Significantly, the panel rejected the plaintiffs' argument that the use of affidavits by would-be class members attesting to receipt of an offending fax automatically provides a feasible way to prove membership in the class, deferring to the district court's determination that the proposed affidavits would not provide a manageable way to identify class members. In our view such affidavits are never adequate on their own to avoid ascertainability problems—because due process entitles defendants to challenge an individual's claim of membership in the class. Although the Sixth Circuit did not announce such a categorical rule—probably because it was unnecessary to do so in the case before it—its opinion gives defendants within the Sixth Circuit powerful arguments to challenge the use of such affidavits at the class certification stage.
Third Circuit reaffirms administrative feasibility requirement while overturning specific denial of class certification
Finally, and most recently, the Third Circuit vacated the district court's denial of class certification in another TCPA "junk fax" case, City Select Auto Sales Inc. v. BMW Bank of North America Inc. (pdf). City Select involved faxes sent to car dealerships that advertised financing of BMW purchases. The defendants had a customer database of auto dealerships from which the allegedly offending faxes were generated, and the class definition was limited to dealerships included in that database. The existence of the database was established in the district court proceedings, but the database itself was not produced and made part of the record because the plaintiff agreed early in the case not to seek its production (and the plaintiff therefore lost a later motion to compel production before the magistrate judge at the class certification stage). The district court denied class certification solely on ascertainability grounds, concluding that even if the customer database would allow plaintiff "to identify the total universe of fax recipients, there is no objective way of determining which customers were actually sent the BMW fax."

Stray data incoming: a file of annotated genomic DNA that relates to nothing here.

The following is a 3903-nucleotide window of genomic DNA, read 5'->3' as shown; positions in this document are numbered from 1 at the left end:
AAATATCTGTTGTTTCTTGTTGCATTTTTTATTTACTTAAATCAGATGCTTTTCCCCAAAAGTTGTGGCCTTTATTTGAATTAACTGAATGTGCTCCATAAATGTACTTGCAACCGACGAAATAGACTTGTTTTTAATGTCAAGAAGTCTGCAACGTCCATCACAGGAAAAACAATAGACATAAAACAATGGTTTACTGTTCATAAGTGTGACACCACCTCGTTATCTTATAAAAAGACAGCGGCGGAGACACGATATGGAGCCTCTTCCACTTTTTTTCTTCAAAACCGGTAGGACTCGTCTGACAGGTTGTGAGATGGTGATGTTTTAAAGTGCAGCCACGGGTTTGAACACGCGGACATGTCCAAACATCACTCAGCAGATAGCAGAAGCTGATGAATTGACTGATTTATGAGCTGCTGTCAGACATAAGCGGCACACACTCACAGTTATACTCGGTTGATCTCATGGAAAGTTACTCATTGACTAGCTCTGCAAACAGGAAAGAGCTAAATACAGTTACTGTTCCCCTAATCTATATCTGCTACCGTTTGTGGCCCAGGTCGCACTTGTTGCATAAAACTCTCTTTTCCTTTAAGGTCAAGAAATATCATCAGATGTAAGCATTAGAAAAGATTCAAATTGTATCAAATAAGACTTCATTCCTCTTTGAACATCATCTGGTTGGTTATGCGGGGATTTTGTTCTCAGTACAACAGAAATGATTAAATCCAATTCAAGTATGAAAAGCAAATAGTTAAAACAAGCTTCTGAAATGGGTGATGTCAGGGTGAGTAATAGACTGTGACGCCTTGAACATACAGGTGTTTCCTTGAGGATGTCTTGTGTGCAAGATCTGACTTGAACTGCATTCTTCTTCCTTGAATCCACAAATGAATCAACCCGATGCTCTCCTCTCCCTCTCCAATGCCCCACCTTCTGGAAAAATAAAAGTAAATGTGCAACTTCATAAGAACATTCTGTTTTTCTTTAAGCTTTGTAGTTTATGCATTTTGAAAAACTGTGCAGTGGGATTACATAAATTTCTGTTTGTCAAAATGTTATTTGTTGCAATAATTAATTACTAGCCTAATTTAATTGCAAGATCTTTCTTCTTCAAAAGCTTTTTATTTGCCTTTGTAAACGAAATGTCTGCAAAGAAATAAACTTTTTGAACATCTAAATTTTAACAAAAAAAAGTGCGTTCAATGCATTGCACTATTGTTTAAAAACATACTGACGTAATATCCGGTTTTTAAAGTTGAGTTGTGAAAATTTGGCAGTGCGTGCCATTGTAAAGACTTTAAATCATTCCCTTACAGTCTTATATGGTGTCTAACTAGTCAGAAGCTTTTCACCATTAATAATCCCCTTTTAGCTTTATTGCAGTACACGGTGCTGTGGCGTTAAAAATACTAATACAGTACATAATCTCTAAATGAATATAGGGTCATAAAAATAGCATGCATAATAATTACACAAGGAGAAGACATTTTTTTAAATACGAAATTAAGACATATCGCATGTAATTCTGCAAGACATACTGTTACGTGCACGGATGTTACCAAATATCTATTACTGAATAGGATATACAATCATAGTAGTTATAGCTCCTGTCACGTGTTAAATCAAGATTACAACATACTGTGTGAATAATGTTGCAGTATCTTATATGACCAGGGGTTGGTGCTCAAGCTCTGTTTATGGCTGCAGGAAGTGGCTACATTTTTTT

The Third Circuit vacated and remanded for the district court to re-evaluate ascertainability after production of the database and affording plaintiff a renewed opportunity to propose a method for ascertaining class members on a more complete record. The court made clear that its holding did not alter the Third Circuit's two-part standard for ascertainability—over a concurrence by Judge Fuentes, who urged the court to join the Ninth Circuit and others in rejecting an administrative feasibility requirement. Thus, in the Third Circuit, a plaintiff must still show that "(1) the class is defined with reference to objective criteria; and (2) there is a reliable and administratively feasible mechanism for determining whether putative class members fall within the class definition" (quotation marks omitted).
The City Select court reiterated that potential class members may not use affidavits, standing alone, to prove membership in the class, because there is no reliable and administratively feasible way of verifying the contents of the affidavits, short of a mini-trial on each claimant's assertion of membership. But in this case, there was the possibility that "affidavits in combination with the Creditsmarts database" could satisfy ascertainability. In particular, the court noted that the record contained "significant circumstantial evidence that the faxes were sent to every customer in the database at that time."
Accordingly, it was possible that little individualized fact-finding would be required to verify a claimant's attestation that it received the offending fax, and the Third Circuit remanded for the district court to evaluate the issue on a more complete record. As the Third Circuit summarized, "[t]he amount of over-inclusiveness, if any, of the proposed records is a critical consideration."
Some observers thought that City Select represented a retreat from the Third Circuit's "strong form" of ascertainability, exemplified by Carrera v. Bayer Corp. But there's a simpler explanation for the City Select decision: Facts matter. Here, the critical facts were that there was a database of potential recipients and (potentially) corroborating evidence that everyone in the database received the fax. If plaintiff is right about those facts, then there is nothing surprising about City Select.
One thing is certain: The courts of appeal and district courts will continue to debate whether there must be an administratively feasible way to identify actual class members before a class may be certified—whether described in terms of ascertainability, predominance, or something else. In addition, there is a possibility that the Supreme Court steps in—something we may learn in a matter of days. Stay tuned!